Data kept beyond its necessary retention period can expose an organization to additional liability. Stale data can be expensive to store and manage, and it also poses an increased (and unnecessary) security risk. This valueless data can have huge costs if involved in a data breach or violation - despite the GDPR and upcoming CCPA, companies continue to accumulate this unneeded sensitive data. The large majority of companies have stale sensitive files, a problem that only builds on itself if left unattended.

an illustration of a couple of different data security symbols with text that says: 61% of companies found over 500 users with passwords that never expire, 40% of companies found over 1,000 stale, but enabled user accounts, 50% of user accounts were stale, on average.

Seldom (if ever) should account have passwords that never expire. User accounts with non-expiring and non-changing passwords give attackers a huge opportunity to break into them. Once breached, they provide indefinite access to data. When attackers find administrative accounts with non-expiring passwords, they can wreak havoc on an organization.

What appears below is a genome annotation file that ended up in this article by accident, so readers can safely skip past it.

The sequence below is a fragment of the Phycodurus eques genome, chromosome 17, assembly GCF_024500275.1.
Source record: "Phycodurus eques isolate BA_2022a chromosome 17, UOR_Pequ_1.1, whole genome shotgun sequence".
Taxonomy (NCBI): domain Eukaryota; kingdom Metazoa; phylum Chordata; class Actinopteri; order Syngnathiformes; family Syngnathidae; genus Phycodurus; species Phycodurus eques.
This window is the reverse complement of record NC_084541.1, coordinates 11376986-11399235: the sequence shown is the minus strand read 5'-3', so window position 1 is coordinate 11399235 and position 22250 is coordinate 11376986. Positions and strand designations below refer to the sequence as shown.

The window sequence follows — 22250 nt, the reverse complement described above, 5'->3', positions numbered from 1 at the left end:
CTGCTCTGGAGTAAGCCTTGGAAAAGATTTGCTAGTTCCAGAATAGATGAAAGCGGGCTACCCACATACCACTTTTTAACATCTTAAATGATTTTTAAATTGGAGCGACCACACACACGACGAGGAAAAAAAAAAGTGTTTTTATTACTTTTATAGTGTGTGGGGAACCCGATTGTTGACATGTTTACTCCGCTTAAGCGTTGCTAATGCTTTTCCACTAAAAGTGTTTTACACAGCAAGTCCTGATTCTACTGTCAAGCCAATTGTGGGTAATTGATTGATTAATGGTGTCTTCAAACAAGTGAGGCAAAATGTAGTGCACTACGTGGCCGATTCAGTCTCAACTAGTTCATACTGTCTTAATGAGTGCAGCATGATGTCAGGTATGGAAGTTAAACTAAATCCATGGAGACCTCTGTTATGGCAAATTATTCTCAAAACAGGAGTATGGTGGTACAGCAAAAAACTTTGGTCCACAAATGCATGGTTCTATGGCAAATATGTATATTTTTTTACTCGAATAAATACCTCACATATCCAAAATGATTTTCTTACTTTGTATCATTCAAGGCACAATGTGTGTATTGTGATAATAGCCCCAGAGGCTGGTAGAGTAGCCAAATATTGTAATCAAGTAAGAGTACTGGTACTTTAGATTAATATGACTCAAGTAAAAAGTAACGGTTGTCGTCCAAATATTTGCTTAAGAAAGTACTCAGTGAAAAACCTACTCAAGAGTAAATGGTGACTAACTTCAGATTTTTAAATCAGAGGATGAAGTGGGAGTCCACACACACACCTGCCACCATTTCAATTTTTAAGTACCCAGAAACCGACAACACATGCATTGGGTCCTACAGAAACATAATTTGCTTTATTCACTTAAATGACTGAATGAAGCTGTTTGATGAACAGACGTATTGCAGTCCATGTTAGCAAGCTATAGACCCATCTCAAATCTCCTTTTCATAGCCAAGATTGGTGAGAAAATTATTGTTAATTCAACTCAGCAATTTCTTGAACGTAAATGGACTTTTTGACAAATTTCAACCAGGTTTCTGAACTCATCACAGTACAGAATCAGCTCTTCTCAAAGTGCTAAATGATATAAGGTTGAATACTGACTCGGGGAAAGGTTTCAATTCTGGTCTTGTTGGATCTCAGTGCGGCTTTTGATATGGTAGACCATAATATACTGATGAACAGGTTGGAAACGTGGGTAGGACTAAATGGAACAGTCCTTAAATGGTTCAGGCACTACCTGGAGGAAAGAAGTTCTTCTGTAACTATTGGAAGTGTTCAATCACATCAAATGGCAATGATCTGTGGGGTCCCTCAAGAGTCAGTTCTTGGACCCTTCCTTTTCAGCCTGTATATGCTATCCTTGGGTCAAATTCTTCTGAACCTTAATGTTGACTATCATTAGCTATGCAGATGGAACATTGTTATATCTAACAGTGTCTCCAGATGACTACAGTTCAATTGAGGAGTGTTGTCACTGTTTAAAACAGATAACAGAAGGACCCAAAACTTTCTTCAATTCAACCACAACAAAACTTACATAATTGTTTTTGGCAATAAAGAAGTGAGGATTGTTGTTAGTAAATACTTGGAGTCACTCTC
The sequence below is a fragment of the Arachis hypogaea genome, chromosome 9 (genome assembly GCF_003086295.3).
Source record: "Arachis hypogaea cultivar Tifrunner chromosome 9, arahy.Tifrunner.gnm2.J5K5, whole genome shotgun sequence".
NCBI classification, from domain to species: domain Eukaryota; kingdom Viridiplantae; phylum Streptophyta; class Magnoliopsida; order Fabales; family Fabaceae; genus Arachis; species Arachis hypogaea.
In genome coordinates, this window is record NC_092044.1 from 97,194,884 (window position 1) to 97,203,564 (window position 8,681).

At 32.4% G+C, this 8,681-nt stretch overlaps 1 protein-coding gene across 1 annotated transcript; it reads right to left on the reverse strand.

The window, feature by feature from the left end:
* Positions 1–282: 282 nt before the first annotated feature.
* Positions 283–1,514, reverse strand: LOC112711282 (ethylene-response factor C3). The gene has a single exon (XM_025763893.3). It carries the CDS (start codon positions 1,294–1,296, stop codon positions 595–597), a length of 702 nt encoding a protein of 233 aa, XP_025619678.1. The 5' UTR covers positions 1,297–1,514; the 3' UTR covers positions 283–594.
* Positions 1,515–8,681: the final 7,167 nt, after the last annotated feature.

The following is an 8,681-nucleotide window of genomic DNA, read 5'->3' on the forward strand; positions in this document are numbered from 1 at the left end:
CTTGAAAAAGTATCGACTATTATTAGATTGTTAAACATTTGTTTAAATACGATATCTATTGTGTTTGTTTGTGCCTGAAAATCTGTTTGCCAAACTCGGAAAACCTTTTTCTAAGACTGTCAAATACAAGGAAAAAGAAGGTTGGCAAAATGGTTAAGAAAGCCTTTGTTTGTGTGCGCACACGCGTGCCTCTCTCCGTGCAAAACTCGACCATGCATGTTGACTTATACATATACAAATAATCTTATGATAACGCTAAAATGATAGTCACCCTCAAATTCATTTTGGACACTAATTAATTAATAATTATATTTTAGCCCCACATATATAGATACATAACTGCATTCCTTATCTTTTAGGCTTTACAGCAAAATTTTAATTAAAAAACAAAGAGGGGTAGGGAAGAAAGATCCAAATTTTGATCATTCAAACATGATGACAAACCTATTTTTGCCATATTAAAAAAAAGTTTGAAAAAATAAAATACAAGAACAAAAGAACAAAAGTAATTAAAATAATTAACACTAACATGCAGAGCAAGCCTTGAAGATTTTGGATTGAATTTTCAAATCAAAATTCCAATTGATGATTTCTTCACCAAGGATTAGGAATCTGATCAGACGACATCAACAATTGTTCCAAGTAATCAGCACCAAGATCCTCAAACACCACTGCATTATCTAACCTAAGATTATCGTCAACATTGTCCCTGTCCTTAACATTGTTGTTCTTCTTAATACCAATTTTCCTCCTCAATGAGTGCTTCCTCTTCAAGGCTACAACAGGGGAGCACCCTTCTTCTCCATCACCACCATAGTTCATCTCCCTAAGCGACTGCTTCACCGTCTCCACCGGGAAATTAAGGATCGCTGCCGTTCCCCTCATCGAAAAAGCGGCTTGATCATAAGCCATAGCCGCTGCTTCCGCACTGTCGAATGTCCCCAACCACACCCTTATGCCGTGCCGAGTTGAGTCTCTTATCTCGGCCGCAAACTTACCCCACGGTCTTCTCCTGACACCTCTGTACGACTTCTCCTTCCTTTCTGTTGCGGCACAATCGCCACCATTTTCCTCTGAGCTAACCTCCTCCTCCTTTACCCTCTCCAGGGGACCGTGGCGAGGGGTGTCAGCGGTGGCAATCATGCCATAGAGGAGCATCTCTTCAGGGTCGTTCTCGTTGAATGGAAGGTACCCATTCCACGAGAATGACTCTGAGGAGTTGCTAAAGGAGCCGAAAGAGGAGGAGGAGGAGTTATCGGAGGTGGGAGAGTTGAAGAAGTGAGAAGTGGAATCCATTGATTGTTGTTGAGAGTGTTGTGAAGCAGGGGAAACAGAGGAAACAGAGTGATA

User accounts are usually stored in Active Directory. User and service accounts that are inactive and enabled (AKA "ghost users") are perfect targets for attackers. Once a hacker is in an account they can explore the organization's framework and test the waters. It's also harder for security systems to detect this type of foul play since it's through an organization-sanctioned account. 

If these accounts are unmonitored, attackers can steal data or cause disruption without detection. Companies, overall, are doing a better job at reducing stale user accounts, but they're far from perfect: Half of all user accounts are stale, and over a third of all companies we examined found more than 1,000 enabled but stale users. See some additional data points below:

  • 38% of all users sampled have a password that never expires
  • 11% of enabled users have expired passwords